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    Hello! My name is Rene' Ferdinands, and I am currently doing my Masters in
    Biomechanical Engineering at the University of Waikato in New Zealand. I
    presently hold a Bach. of Electrical Engineering Degree from
    R.M.I.T,Australia. My research centres upon optimising the cricket bowling
    actionin terms of various biomechanical parameters. Mathematical modelling,
    3DVideo and EMG will be used to achieve this end.

    At present, I am attempting to model the human body a system of 14 coupled
    segments using Lagrangian dynamics. The method used is based on David
    A.Winter's technique outlined in 'Biomechanics and Motor Control of Human
    Movement (2nd ed.)'and a paper by Onyshko, S. & Winter, D.A. 1980. 'A
    Mathematical Model for the Dynamics of Human Locomotion', Journal of
    Biomechanics, 13, 361 - 368. So far I have only modelled two segments,which
    represent the upper and lower arm as they traverse an orbit about the
    shoulder joint, as an attempt to simulate the action of the bowling arm in
    cricket. I use numerical techniques to obtain solutions. At this stage, I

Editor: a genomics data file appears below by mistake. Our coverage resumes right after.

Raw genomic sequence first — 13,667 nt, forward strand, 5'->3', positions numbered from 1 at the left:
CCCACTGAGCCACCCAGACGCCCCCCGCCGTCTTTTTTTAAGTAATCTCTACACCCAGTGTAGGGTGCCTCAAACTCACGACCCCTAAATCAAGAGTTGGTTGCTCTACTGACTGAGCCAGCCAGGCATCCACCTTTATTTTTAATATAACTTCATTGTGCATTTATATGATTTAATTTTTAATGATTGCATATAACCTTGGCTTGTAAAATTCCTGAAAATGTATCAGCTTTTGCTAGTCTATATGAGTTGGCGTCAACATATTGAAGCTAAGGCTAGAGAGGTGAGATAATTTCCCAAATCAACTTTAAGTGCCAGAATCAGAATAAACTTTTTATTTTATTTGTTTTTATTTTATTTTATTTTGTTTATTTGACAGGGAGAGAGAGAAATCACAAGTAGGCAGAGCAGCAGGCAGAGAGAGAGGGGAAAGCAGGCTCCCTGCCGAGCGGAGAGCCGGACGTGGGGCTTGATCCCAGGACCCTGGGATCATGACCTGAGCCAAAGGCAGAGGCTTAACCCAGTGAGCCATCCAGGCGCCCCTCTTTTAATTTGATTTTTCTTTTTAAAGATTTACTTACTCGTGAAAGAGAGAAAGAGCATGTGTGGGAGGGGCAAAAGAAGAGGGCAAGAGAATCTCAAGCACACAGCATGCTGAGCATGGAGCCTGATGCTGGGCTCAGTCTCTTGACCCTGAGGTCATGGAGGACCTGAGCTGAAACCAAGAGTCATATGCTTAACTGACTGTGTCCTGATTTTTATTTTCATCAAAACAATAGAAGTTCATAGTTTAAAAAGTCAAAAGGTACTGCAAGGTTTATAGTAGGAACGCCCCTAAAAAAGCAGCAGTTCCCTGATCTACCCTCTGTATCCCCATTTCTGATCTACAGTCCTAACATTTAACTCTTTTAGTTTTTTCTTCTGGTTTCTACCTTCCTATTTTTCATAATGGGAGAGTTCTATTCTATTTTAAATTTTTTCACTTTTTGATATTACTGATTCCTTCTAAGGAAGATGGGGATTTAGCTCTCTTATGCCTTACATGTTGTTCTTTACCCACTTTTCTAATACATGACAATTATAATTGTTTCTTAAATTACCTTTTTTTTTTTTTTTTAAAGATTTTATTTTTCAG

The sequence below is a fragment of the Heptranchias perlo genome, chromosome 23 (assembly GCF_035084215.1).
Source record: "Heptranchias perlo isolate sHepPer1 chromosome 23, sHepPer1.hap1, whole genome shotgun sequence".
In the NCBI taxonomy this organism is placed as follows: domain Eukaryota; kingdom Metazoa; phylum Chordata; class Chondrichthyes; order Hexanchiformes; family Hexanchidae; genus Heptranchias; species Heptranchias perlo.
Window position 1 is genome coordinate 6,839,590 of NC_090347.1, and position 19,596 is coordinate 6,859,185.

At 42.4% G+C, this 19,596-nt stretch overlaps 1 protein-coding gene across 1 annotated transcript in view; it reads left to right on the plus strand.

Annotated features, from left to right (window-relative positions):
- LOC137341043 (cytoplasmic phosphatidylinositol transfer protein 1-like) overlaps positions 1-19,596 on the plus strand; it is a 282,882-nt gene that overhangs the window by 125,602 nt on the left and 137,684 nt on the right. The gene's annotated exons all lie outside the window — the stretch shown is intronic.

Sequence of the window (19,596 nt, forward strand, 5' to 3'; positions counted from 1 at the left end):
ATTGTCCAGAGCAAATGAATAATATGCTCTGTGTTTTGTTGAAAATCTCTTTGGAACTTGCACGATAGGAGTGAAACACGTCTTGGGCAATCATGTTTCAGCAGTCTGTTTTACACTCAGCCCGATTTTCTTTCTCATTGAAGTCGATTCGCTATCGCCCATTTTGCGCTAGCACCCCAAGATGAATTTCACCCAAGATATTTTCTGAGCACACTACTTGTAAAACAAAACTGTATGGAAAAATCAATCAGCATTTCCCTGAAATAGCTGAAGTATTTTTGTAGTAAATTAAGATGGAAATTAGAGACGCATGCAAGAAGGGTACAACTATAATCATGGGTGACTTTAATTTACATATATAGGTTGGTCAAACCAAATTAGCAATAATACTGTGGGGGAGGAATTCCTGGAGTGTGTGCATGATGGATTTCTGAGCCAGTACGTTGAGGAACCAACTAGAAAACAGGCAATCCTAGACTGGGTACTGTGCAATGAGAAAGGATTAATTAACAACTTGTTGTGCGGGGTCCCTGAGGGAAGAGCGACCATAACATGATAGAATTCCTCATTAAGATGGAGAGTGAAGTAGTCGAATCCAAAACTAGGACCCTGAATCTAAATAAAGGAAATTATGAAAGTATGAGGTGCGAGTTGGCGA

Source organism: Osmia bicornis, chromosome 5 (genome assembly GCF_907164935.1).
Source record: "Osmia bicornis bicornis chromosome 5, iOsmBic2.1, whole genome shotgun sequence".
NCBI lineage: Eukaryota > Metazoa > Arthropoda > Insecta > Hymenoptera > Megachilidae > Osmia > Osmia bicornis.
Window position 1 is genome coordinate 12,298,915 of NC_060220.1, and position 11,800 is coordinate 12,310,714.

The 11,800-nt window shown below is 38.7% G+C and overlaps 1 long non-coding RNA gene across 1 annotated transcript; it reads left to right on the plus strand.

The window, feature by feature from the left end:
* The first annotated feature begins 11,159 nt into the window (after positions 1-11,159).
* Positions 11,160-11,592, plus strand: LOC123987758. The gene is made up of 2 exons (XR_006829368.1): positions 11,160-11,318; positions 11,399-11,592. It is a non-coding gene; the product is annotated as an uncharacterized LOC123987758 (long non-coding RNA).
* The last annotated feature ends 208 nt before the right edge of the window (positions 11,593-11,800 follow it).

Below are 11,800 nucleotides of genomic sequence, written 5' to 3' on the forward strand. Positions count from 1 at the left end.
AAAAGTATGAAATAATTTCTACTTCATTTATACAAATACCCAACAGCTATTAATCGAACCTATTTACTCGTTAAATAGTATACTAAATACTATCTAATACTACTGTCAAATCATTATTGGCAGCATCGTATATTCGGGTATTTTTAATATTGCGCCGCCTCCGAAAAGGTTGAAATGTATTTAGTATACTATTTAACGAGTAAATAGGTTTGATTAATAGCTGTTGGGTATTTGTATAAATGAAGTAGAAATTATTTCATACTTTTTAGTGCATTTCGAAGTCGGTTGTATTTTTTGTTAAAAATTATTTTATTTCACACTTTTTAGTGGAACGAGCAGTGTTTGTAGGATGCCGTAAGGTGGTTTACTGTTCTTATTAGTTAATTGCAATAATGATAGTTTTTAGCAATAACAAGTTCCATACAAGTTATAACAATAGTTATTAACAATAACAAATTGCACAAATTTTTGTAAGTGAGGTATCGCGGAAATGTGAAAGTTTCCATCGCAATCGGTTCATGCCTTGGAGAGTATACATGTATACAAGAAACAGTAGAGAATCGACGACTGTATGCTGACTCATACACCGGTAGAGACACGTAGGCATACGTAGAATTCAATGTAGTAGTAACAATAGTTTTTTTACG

am finding difficulty in obtaining practical solutions. The Langrangian
    equations are very lengthy, especially when they are converted to a system
    of first order D.E's to enable numerical integration.

    So I am posing the following for anyone who can help, so that I can review
    the approaches of others before me:

    (i) Is there any published work that has already modelled the movement of
    the human body as a dynamic set of Lagangian equations.
    (ii) Alternatively, are there complete models using Newtonian mechanics
    iii) It would be useful to have an email address for David A. Winter.
    (iv) Could I have some references for other types of
    mathematical/mechanical models of the human body.
    (v) It would be of use to have complete mathematical/mechanical models of
    JAVELIN/THROWING/BASEBALL PITCHING because this can be most suitably
    adapted to the cricket bowling action.
    (vi) If anyone has personal experience in this area, and can offer some
    useful suggestions, please feel free to do so.

    Your help is most welcome, and appreciated.




    From: Derek Kamper

    I have used the dynamics package Working Model
    to simulate a mulit-segment biomechanical model.
    It has a GUI and will compute the dynamics for
    you (Newtonian mechanics).
    In robotics, Newton-Euler equations are typically
    used to solve for forward and inverse dynamics. The
    algorithms lend themselves nicely to numerical
    solution by computer.
    Ex. JJ Craig, Introduction to Robotics. Algorithms
    by Luh, Walker,Paul. Good luck.

    derek kamper

    From: Steve Onyshko


    Your e-mail message was forwarded to me. I shall make a few